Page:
- A friend with friends — A password used to signal arrival of fugitives with an Underground Railroad conductor.
- A friend of a friend sent me — A password used by fugitives traveling alone to indicate they were sent by the Underground Railroad network.
- The river bank makes a mighty good road — A reminder that tracking dogs could not follow the scent of fugitives through the water.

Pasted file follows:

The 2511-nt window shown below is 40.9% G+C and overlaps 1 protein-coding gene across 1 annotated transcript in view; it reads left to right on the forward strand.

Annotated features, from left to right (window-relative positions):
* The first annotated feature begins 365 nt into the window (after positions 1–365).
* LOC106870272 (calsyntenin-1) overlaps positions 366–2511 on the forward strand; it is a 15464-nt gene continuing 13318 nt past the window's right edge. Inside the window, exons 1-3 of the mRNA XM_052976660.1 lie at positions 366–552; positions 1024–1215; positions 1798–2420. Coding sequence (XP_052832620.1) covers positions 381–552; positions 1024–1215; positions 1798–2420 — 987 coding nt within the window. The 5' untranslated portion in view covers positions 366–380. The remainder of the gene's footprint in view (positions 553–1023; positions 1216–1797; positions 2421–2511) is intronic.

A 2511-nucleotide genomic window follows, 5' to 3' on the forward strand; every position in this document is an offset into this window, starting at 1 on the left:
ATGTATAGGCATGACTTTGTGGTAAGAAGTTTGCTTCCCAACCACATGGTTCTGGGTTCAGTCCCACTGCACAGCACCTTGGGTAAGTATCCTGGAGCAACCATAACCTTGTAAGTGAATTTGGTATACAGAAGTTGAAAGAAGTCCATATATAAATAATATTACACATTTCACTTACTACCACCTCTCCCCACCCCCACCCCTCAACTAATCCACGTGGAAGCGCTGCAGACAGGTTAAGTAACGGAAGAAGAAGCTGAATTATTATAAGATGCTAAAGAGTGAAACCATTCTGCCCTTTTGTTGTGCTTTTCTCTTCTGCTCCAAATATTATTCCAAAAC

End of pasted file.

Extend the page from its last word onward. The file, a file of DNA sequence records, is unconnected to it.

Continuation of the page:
- The dead trees will show you the way — A reminder that moss grows on the north side of dead trees, so if the North Star were not visible, they would know which way to walk.